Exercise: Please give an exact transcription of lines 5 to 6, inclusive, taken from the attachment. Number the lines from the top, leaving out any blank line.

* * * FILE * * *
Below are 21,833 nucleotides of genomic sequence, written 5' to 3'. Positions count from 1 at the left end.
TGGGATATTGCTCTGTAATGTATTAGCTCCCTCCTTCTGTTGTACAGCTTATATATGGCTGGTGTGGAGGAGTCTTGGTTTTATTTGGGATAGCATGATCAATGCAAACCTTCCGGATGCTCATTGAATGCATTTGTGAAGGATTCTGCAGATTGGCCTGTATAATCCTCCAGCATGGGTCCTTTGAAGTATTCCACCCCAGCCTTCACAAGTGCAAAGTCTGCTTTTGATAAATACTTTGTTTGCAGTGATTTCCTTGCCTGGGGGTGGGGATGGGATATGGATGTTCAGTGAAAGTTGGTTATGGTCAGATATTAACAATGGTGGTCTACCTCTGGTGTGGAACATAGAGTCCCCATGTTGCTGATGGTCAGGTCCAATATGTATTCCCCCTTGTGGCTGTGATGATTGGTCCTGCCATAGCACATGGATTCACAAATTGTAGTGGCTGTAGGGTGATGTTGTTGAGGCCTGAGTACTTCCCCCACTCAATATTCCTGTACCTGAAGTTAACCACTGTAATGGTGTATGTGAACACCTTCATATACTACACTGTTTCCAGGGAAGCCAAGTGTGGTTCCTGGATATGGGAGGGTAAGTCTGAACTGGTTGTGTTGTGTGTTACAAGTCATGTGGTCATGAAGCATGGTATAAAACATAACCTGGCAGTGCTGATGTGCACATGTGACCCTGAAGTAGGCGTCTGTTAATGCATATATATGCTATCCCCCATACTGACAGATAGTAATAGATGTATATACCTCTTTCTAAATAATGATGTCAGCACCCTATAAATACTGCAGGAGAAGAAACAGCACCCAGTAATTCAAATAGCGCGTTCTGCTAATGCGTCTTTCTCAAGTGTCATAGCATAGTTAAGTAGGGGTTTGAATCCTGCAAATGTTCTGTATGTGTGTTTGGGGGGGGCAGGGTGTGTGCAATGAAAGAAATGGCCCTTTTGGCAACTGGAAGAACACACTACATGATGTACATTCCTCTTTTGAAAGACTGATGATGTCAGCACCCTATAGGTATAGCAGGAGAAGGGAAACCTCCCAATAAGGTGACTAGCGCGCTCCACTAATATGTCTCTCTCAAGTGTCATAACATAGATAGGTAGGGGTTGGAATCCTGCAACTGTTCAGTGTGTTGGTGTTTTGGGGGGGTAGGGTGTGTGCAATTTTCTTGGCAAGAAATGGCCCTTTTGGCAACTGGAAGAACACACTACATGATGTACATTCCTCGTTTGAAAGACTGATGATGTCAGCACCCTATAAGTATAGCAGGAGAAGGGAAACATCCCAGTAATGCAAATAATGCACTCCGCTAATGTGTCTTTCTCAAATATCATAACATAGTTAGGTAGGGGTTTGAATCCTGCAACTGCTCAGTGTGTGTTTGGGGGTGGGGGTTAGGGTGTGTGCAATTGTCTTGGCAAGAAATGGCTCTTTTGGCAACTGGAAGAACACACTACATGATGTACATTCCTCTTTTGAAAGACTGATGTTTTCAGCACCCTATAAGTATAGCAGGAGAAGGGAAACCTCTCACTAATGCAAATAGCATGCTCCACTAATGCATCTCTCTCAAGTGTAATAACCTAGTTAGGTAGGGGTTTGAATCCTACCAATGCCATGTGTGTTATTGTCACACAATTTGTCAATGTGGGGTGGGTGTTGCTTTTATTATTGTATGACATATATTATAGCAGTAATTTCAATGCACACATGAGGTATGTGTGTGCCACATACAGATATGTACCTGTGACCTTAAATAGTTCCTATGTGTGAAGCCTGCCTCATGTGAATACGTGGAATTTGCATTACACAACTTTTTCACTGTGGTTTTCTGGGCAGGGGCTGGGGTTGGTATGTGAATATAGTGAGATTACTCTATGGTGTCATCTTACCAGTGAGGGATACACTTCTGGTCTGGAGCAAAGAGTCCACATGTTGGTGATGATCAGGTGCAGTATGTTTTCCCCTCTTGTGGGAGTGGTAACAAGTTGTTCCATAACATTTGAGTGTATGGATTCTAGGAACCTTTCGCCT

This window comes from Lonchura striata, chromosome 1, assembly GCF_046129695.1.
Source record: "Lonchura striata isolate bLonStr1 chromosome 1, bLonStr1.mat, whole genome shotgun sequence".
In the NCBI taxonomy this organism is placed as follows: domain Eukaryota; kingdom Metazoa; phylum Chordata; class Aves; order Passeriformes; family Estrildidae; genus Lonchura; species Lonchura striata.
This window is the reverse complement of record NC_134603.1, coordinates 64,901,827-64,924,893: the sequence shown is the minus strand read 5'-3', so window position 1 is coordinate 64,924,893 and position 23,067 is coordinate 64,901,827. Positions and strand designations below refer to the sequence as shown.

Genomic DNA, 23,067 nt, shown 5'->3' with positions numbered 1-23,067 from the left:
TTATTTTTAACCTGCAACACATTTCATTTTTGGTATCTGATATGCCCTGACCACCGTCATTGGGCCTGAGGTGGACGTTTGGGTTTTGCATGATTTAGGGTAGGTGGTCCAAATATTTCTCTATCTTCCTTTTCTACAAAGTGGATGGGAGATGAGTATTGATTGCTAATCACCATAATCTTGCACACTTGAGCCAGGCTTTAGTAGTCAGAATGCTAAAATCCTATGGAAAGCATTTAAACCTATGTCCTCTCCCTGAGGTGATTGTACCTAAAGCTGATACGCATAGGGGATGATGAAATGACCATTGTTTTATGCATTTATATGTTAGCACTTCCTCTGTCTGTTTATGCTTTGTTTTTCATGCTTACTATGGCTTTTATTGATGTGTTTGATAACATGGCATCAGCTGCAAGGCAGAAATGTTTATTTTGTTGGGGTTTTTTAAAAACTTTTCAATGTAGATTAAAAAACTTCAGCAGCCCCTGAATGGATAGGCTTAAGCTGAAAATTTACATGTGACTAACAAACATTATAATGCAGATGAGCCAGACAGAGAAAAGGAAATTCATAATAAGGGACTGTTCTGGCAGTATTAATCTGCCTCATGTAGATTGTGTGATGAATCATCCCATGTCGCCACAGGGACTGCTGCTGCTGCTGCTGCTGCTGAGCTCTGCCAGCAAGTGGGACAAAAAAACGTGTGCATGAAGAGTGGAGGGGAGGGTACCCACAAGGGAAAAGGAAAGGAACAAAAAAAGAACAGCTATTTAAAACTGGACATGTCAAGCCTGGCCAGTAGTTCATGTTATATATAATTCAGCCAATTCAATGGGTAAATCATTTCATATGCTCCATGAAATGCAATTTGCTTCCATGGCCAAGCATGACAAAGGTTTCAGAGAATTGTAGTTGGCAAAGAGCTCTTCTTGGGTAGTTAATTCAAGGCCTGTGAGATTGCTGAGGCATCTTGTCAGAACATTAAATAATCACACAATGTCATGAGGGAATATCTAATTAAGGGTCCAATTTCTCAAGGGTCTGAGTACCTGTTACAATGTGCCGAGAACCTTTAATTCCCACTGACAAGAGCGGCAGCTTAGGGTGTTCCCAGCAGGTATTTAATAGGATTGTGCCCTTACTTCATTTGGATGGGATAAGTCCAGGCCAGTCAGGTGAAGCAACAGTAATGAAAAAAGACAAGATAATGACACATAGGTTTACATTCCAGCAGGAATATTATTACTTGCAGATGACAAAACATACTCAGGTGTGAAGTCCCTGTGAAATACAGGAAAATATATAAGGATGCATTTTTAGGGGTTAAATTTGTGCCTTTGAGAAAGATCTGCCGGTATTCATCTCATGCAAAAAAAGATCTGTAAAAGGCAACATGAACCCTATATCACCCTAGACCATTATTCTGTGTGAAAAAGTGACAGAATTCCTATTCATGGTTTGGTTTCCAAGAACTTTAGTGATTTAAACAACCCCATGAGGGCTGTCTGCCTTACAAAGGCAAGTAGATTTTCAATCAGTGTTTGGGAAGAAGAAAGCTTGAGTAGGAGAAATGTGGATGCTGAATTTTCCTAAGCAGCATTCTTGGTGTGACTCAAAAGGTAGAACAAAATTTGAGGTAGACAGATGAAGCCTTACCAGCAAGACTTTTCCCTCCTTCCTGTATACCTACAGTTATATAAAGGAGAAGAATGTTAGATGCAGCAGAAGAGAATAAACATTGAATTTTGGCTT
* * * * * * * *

In the NCBI taxonomy this organism is placed as follows: domain Eukaryota; kingdom Metazoa; phylum Chordata; class Aves; order Passeriformes; family Estrildidae; genus Lonchura; species Lonchura striata.
This window is the reverse complement of record NC_134603.1, coordinates 64,901,827-64,924,893: the sequence shown is the minus strand read 5'-3', so window position 1 is coordinate 64,924,893 and position 23,067 is coordinate 64,901,827. Positions and strand designations below refer to the sequence as shown.